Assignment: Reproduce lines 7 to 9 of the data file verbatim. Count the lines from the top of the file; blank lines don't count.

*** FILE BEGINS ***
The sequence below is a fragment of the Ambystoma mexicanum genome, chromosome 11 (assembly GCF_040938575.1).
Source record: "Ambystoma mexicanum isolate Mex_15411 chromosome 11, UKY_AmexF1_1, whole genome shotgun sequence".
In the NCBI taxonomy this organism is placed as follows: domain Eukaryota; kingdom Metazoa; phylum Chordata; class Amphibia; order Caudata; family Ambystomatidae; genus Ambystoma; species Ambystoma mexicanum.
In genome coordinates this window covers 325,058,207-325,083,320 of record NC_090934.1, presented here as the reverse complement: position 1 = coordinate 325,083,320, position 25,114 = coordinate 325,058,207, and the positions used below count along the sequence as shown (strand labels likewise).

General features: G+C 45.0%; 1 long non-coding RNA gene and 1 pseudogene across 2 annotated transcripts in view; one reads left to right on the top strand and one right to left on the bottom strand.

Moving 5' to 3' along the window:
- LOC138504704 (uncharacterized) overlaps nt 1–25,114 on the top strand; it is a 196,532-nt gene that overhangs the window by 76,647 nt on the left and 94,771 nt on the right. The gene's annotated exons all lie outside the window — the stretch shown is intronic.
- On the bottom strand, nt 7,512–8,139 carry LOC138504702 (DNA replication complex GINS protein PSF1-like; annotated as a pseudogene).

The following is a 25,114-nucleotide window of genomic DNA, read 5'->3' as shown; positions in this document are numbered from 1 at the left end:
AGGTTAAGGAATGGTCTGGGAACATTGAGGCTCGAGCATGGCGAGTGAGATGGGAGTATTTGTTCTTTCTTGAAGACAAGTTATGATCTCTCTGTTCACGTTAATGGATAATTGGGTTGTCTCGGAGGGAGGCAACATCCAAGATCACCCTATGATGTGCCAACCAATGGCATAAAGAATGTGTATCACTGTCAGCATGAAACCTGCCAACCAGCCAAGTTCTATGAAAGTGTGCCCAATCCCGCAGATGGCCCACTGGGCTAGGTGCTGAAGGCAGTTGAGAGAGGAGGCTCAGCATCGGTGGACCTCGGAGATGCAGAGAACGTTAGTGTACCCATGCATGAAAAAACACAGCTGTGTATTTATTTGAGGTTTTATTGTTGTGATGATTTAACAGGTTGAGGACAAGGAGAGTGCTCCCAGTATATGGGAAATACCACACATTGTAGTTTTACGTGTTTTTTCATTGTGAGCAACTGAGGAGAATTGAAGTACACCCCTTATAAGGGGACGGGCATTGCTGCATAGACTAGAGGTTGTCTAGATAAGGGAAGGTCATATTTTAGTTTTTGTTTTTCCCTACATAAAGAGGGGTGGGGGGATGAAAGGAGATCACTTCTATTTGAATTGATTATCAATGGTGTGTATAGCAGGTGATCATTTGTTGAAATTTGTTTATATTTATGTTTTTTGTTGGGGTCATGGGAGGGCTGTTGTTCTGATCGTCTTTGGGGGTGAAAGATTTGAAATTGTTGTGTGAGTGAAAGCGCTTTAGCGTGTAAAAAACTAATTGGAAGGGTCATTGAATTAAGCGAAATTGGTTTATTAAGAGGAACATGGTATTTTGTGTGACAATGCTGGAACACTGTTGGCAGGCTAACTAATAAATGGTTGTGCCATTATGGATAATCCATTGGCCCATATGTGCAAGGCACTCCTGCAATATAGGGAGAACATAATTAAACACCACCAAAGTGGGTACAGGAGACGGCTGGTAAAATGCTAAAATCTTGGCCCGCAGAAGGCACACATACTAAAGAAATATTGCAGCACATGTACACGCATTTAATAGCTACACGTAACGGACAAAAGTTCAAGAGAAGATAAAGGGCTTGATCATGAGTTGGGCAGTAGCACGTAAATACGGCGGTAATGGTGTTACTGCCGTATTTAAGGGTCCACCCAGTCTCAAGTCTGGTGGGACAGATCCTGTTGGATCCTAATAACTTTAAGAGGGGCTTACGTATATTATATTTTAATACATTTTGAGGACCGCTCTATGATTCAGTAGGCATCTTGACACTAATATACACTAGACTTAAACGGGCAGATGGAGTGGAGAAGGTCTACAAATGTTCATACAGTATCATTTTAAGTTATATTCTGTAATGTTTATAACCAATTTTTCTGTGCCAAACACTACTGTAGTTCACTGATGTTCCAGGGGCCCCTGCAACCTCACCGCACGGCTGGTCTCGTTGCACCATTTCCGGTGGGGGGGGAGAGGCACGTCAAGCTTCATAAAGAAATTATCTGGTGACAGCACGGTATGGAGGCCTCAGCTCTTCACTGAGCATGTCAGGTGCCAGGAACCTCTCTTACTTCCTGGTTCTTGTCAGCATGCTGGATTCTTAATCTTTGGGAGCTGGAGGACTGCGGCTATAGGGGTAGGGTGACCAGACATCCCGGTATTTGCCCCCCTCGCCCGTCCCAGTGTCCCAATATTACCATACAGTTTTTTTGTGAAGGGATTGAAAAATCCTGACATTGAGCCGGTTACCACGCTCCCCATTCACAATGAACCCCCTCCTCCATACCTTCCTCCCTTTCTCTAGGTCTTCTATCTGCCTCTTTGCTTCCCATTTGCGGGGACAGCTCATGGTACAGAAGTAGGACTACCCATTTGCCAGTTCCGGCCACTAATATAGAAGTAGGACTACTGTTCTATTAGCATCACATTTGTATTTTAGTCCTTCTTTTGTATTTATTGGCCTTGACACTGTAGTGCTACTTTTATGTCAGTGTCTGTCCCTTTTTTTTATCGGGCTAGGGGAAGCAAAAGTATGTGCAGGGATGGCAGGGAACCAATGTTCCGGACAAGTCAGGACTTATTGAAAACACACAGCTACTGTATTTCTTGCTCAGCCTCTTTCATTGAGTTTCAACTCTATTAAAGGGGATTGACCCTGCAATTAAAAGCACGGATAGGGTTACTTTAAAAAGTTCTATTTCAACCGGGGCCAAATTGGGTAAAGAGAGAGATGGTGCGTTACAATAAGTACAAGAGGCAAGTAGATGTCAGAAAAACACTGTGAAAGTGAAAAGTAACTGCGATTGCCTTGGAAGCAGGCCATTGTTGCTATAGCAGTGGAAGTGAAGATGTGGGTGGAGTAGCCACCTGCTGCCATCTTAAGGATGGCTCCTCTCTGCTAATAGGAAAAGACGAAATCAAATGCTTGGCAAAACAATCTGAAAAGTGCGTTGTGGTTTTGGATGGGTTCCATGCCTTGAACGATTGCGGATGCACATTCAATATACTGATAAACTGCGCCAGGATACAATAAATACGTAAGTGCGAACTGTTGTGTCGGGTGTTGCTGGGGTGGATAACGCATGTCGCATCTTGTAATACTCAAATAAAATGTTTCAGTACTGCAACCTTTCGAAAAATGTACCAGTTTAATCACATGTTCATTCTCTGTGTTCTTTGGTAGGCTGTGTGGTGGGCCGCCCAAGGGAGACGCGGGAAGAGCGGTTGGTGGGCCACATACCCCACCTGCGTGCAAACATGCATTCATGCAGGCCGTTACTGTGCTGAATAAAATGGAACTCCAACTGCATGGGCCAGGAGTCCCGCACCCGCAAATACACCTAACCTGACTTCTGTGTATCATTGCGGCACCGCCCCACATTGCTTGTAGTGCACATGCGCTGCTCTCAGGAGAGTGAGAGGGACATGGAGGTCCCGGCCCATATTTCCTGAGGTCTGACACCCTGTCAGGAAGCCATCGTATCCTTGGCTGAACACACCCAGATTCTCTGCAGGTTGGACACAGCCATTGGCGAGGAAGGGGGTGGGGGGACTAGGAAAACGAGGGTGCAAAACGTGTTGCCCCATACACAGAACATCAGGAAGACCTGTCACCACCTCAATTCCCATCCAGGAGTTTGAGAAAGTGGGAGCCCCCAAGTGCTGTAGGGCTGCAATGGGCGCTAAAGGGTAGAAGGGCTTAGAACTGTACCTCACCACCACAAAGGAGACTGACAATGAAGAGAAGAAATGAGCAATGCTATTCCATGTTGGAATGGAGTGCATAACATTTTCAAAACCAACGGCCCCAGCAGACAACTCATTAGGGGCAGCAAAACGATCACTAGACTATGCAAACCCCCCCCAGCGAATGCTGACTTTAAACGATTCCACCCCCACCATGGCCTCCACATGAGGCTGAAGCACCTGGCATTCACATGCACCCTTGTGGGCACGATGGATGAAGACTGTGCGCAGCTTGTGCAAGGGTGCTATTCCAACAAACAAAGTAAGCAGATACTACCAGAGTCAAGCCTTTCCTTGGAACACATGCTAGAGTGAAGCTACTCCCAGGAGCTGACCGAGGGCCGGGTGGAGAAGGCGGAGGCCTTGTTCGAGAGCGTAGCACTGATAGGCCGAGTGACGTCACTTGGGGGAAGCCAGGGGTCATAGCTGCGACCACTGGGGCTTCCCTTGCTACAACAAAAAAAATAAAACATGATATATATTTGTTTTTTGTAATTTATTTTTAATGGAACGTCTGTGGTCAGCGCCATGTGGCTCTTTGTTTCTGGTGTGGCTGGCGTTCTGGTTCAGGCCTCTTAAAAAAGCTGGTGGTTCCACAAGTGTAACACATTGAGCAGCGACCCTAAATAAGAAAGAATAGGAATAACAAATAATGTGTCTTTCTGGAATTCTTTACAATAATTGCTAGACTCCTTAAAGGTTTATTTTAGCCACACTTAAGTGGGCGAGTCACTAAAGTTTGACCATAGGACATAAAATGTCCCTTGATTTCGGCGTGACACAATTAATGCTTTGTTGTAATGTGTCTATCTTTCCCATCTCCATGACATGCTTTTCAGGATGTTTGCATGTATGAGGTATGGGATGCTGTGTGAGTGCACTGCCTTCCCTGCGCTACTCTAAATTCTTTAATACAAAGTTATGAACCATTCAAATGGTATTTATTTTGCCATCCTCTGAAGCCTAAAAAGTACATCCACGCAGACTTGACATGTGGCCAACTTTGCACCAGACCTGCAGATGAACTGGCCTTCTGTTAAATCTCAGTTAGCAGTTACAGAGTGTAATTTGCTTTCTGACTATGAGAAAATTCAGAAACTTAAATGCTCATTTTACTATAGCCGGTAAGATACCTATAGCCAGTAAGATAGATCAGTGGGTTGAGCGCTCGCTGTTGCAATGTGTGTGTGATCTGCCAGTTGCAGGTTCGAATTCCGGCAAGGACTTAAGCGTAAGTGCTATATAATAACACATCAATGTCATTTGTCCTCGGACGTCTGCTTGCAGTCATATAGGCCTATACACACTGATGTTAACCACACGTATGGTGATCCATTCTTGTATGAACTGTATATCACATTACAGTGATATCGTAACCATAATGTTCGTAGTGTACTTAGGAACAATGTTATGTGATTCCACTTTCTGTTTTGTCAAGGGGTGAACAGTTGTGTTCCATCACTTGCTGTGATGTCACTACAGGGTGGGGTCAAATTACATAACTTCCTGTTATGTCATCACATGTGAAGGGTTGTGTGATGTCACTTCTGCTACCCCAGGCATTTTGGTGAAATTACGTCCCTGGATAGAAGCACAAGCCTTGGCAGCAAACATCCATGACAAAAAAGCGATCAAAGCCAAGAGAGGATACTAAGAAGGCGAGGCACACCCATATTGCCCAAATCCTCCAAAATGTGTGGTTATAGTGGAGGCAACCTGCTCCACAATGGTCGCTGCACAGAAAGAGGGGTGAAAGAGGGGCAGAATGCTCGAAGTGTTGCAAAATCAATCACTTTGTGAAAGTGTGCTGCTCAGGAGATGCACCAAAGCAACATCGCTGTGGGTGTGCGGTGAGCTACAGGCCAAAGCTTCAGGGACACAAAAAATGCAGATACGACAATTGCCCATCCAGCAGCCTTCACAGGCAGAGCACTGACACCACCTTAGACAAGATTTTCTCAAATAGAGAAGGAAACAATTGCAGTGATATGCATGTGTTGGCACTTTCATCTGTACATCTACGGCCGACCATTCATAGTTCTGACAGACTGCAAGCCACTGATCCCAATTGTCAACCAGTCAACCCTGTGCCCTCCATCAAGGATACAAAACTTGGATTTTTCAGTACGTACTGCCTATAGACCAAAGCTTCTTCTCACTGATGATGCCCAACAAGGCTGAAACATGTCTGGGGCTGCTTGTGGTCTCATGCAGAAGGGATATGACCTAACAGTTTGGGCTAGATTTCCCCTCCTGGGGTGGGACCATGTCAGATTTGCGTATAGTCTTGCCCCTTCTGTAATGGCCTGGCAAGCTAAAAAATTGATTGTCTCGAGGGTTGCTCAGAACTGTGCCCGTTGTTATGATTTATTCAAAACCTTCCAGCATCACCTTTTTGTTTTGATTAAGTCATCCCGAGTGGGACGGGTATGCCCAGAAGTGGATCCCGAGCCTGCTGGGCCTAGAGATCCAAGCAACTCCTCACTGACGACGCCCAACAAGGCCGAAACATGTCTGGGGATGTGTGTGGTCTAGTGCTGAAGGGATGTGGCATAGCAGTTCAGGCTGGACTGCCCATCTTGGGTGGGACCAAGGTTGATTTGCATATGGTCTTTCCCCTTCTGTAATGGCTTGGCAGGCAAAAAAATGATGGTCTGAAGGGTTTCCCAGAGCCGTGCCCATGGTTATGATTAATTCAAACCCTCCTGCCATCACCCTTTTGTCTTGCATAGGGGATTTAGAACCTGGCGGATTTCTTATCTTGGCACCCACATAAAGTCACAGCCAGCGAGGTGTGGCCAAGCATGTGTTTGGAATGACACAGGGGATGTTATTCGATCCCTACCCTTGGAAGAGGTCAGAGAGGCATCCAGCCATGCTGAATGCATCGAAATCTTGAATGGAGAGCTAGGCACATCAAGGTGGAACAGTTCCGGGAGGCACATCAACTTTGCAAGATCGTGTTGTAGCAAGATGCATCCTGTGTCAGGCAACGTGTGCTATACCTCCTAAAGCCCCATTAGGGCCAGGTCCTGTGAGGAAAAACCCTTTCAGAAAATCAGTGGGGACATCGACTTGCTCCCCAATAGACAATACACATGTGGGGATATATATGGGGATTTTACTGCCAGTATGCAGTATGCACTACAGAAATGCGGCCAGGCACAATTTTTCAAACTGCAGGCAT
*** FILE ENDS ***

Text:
- LOC138504704 (uncharacterized) overlaps nt 1–25,114 on the top strand; it is a 196,532-nt gene that overhangs the window by 76,647 nt on the left and 94,771 nt on the right. The gene's annotated exons all lie outside the window — the stretch shown is intronic.
- On the bottom strand, nt 7,512–8,139 carry LOC138504702 (DNA replication complex GINS protein PSF1-like; annotated as a pseudogene).

The following is a 25,114-nucleotide window of genomic DNA, read 5'->3' as shown; positions in this document are numbered from 1 at the left end: